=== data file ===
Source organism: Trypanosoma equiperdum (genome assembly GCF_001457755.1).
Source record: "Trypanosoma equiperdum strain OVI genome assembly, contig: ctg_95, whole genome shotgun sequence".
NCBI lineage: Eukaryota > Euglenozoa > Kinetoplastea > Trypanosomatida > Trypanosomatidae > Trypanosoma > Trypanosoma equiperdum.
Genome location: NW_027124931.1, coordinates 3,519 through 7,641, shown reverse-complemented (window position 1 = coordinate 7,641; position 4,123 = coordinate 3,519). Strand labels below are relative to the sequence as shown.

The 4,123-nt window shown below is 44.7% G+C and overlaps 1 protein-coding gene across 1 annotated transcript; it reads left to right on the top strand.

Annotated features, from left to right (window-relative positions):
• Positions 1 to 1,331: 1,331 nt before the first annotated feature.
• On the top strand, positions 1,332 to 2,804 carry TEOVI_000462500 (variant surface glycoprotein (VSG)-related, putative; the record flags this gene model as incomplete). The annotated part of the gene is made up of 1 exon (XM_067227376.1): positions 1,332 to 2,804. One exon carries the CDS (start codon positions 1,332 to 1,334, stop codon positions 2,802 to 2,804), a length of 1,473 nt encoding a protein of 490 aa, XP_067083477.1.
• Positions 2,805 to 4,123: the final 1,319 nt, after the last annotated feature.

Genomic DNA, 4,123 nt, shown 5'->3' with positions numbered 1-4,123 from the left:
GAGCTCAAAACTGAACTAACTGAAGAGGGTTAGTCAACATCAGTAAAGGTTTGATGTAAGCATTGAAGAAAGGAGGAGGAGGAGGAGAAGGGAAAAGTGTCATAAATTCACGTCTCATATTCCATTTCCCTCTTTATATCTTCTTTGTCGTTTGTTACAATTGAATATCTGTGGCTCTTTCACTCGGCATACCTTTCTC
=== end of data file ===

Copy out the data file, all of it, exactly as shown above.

Source organism: Trypanosoma equiperdum (genome assembly GCF_001457755.1).
Source record: "Trypanosoma equiperdum strain OVI genome assembly, contig: ctg_95, whole genome shotgun sequence".
NCBI lineage: Eukaryota > Euglenozoa > Kinetoplastea > Trypanosomatida > Trypanosomatidae > Trypanosoma > Trypanosoma equiperdum.
Genome location: NW_027124931.1, coordinates 3,519 through 7,641, shown reverse-complemented (window position 1 = coordinate 7,641; position 4,123 = coordinate 3,519). Strand labels below are relative to the sequence as shown.

The 4,123-nt window shown below is 44.7% G+C and overlaps 1 protein-coding gene across 1 annotated transcript; it reads left to right on the top strand.

Annotated features, from left to right (window-relative positions):
• Positions 1 to 1,331: 1,331 nt before the first annotated feature.
• On the top strand, positions 1,332 to 2,804 carry TEOVI_000462500 (variant surface glycoprotein (VSG)-related, putative; the record flags this gene model as incomplete). The annotated part of the gene is made up of 1 exon (XM_067227376.1): positions 1,332 to 2,804. One exon carries the CDS (start codon positions 1,332 to 1,334, stop codon positions 2,802 to 2,804), a length of 1,473 nt encoding a protein of 490 aa, XP_067083477.1.
• Positions 2,805 to 4,123: the final 1,319 nt, after the last annotated feature.

Genomic DNA, 4,123 nt, shown 5'->3' with positions numbered 1-4,123 from the left:
GAGCTCAAAACTGAACTAACTGAAGAGGGTTAGTCAACATCAGTAAAGGTTTGATGTAAGCATTGAAGAAAGGAGGAGGAGGAGGAGAAGGGAAAAGTGTCATAAATTCACGTCTCATATTCCATTTCCCTCTTTATATCTTCTTTGTCGTTTGTTACAATTGAATATCTGTGGCTCTTTCACTCGGCATACCTTTCTC